Dialogue: Dan Rather
EmptyCORRECTED 5:11 p.m. PT Nov. 25, 2007
It has been more than a year since Dan Rather left CBS to create "Dan Rather Reports" at Mark Cuban's HDNet. In an interview with The Hollywood Reporter West Coast business editor Paul Bond, the newsman spoke about his lawsuit against his former employer and the state of TV news in general. (Editor's note: The interview took place before CBS filed a motion to dismiss Rather's lawsuit.)
The Hollywood Reporter: If this goes to court, in order for CBS to win they would be in the strange position of having to prove their own news story about President Bush and his National Guard service was false, will they not?
Dan Rather: It's a very complicated case. Frankly, on that point, I'm just not sure. But the report was true.
THR: The documents were authentic?
Rather: The documents were a part of the story. But the story was about what is known, and questions unanswered, about President Bush's service, and what we reported was true. This lawsuit is directed at Viacom, CBS, its ownership and its management. It has two parts: A contract with me that they broke, and the second part has to deal with fraud and how they handled the story. Basically, (it's) the undue influence of the corporatization and the politicization of news coverage, some of which I didn't know was happening at the time. Some goes back to our breaking the story of Abu Ghraib.
THR: But were the National Guard documents authentic?
Rather: I believe they are authentic. I believed it at the time, I believe it now.
THR: So all the people who have pointed out, for example, that the particular font on the documents didn't even exist back then, they are wrong?
Rather: I'm glad you asked about that because, unfortunately, there has been a lot written and said about it, saying they were bogus, they were forgeries, none of which has stood up. But I do want to come back to the documents being just part of the story. The core of the story -- what a journalist tries to do -- is get the truth, or as close to the truth as possible. We did that. Our story was true.
THR: You've been accused of liberal bias in your reporting. How do you respond?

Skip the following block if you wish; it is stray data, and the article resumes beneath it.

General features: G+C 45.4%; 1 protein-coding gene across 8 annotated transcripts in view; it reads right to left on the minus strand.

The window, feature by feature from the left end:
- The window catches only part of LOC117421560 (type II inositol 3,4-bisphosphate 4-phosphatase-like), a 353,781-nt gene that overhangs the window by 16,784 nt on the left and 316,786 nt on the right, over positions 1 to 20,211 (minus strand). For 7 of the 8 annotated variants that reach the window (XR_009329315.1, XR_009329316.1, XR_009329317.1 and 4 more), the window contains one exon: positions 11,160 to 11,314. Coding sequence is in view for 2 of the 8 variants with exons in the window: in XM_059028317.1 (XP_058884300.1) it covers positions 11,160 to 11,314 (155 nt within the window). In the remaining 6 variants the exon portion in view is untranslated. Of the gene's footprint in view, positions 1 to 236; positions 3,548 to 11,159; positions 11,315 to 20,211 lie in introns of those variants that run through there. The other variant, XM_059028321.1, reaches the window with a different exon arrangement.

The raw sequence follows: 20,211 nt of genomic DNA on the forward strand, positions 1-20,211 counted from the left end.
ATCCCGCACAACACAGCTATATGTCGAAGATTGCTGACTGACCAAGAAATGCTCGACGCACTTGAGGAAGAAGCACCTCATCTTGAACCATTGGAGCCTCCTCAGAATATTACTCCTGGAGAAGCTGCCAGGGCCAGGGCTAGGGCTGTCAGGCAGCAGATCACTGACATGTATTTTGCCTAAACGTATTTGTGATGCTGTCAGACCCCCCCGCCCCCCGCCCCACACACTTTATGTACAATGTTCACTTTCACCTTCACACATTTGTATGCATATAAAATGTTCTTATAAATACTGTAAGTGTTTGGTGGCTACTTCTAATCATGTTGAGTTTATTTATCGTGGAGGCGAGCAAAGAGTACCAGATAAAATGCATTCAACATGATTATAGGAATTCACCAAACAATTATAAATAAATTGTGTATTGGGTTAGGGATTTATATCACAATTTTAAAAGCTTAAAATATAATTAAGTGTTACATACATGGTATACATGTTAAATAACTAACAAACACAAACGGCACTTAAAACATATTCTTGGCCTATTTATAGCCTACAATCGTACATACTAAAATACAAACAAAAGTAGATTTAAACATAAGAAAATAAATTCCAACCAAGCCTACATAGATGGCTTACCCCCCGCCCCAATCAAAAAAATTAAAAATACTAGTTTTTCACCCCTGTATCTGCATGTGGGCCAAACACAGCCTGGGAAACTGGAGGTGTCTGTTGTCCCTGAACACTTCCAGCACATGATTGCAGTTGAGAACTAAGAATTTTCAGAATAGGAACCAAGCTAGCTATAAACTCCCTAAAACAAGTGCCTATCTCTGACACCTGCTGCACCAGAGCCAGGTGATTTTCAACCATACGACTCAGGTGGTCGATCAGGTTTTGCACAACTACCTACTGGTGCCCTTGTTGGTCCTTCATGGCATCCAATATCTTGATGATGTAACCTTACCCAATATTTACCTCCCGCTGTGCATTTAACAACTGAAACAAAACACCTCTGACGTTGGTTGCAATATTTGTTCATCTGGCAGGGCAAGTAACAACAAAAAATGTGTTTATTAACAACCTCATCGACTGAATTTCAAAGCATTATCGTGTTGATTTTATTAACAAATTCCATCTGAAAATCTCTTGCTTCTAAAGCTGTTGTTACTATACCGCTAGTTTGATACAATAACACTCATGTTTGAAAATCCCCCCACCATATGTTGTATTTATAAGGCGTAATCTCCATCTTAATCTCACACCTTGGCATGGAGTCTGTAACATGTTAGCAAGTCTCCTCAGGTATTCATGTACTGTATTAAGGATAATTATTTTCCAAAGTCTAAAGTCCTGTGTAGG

Rather: Basically, I don't. I just ask people to look at whom the accusers are most of the time. My record is, I'm a fiercely -- when necessary -- independent reporter. I've dedicated my professional life to that, and I believe my record proves that's exactly what I am, what I have been and what I continue to be.
THR: Are you liberal, conservative or down the middle?
Rather: I'm an American with a capital "A," and independent.
THR: Were you ever presented with similar memos that questioned John Kerry's war record?
Rather: No, but if I had been presented with the kind of evidence we had about the overall story -- about John Kerry or anybody else in American public life you can mention -- I certainly would have reported it.
THR: What kind of job is the mainstream media doing in regard to the upcoming presidential election?
Rather: I've never liked the phrase "mainstream media." I can believe there's a lot of people in every area of the press that want to do good work. But all of us, and I do not except myself in this criticism, know that in many important ways the standard in journalism has declined. I believe that some of it is what I call the corporatization and politicization of the very large companies that own these news outlets. Also, there has been an attempt to intimidate the press. If you look back in the past seven years, in some ways it has been successful, and it's something we ought to be concerned about.
THR: Give me an example of intimidation.
Rather: We detail in the lawsuit -- we broke the Abu Ghraib story as a worldwide exclusive, and look at the way that story was handled by Viacom and CBS.
THR: How exactly does Abu Ghraib relate to problems with the Bush National Guard story?